After a distraction-filled year, it’s time for a reset

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While it’s always interesting to consider the near-term direction of the stock market, the start of a new year is best used to focus on things you can do right now to strengthen your retirement plan. Building up an adequate nest egg for retirement is difficult. One reason it’s so challenging is we face a lot of distractions along the way.

2022 was a year filled with such distractions.

First it was unexpected inflation, then a war, accompanied by sharply rising interest rates and painfully falling stock prices. Then, out of nowhere, along came some equally unexpected good news. A scientific breakthrough in nuclear fusion, the ultimate renewable energy, that reminded us of our seemingly infinite ability to innovate.

Overall, 2022 was a pretty miserable year for investors as a simultaneous selloff in stocks and bonds left many with double-digit losses. While your fourth-quarter 401(k) statement may reflect some improvement, it won’t be enough to make up for the previous three quarters. Faced with unsettling losses, investors need to resist the urge to panic and focus on the end goal.

Down years for the U.S. stock market are actually not all that unusual. In fact, over the past 100 years, the market has averaged 2.5 down years per decade. During the drawdowns, the average loss was 14% in a calendar year, with the worst being the staggering decline of 47% in 1931.

Interestingly, in the year following a selloff, the market has bounced back on average 12%, with up years outnumbering a second consecutive down year 2 to 1.

What could drive the stock market higher in 2023?

Trillions of dollars of latent stimulus continues to support the U.S. economy despite stronger-than-expected inflation and multiple Federal Reserve rate hikes. So while the odds of the U.S. falling into a recession later in 2023 are elevated, especially once the leftover stimulus is exhausted, we expect the economic news for the next couple of quarters to be reasonably supportive.

The most common mistake people make with their retirement planning is failing to save enough. At a minimum, you should save enough to capture any dollars your employer offers to match. Consider it a raise and realize that capturing your employer’s full match accelerates the growth of your retirement nest egg.

Ideally, you should strive for annual retirement savings of at least 10% of your income. If you’re not currently saving 10%, I suggest you investigate a record-keeping tool called auto-escalation. This feature increases your annual savings rate by 1% of pay each year until you tell it to stop. It’s a great way to gradually and painlessly increase your savings rate over time.

Next, because identity theft has become such a widespread problem, everyone should take steps to protect their hard-earned retirement savings from cyberthieves intent on impersonating you online to drain your account. Protect your account by registering your online account with your plan’s record-keeper. This is critical because if you never go online and set up your account, you leave the door open for someone who has purchased your personal information on the dark web to register your account with their own address and request a withdrawal check.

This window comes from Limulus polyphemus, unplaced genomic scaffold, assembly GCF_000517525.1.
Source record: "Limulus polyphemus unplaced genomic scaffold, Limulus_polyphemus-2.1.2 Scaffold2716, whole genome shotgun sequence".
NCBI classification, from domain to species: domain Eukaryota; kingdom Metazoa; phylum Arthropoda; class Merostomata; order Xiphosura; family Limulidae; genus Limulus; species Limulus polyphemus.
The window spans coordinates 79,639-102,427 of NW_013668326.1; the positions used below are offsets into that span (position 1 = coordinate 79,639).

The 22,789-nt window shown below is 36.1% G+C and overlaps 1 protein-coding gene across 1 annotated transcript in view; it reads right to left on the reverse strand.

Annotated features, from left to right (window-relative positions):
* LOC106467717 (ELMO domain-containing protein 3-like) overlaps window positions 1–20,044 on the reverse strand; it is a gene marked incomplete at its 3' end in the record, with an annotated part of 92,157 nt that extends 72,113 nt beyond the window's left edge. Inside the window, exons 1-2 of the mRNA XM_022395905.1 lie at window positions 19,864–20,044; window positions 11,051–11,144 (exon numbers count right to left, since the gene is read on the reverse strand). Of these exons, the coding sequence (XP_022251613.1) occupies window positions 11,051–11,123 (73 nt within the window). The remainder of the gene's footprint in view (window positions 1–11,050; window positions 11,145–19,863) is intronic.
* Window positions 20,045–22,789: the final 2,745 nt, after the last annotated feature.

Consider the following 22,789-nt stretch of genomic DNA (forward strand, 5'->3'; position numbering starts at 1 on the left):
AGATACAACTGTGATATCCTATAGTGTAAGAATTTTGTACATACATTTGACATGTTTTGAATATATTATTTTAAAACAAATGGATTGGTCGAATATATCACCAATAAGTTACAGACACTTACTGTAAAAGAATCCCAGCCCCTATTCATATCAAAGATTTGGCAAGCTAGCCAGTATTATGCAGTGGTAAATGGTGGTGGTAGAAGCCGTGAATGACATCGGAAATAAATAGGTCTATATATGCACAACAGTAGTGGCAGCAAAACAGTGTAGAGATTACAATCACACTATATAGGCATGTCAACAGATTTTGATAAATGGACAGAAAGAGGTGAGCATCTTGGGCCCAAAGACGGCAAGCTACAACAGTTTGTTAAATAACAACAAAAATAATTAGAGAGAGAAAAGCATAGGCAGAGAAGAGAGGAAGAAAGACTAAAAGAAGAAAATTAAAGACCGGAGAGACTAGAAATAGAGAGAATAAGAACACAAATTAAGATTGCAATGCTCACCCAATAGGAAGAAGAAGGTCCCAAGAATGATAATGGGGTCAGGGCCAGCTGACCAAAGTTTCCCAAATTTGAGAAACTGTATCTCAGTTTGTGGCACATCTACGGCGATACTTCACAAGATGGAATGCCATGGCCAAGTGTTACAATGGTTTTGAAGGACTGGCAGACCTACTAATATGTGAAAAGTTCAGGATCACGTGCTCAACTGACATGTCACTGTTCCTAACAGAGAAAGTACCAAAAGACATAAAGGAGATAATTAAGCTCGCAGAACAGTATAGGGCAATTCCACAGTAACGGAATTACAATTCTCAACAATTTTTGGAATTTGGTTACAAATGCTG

Also, your retirement account should be set up with multifactor authentication. This requires anyone who logs into your account to input a code, which is sent via text message to your cellphone, before they can gain access to your account.

It’s also important to keep your e-mail current on the system because most record-keepers send alerts by e-mail after any change in your personal account information or a distribution. Some systems now also offer voice authentication or an additional passcode to authorize a distribution.

I highly recommend you implement these additional safeguards, if made available, to protect your account against identity thieves. Finally, it’s a good idea to check your account online at least quarterly.

While you’re setting up those safeguards, also check your beneficiary election to verify it’s on file and up to date. It’s easy to do and easy to change when necessary. If you get married, divorced or create a trust to serve as part of your estate planning, make sure the beneficiary designation you have on file correctly expresses your wishes. Be advised, your retirement plan beneficiary designation supersedes your will, so be sure to keep your beneficiary designation up to date.

If 2022 was a year you would prefer to forget, that would be perfectly understandable. Fortunately, history suggests better days lay ahead. Perhaps 2023 will be that bounce-back year, but until those positives materialize, take care of what you can today by staying invested for the long term, increasing the amount you’re saving and ensuring your retirement accounts are properly protected.

This column was also featured in the Milwaukee Journal Sentinel. The material provided is for informational purposes only. Neither the information nor any opinion expressed constitutes a solicitation for the purchase or sale of any security. Francis Investment Counsel does not offer personal tax or legal advice.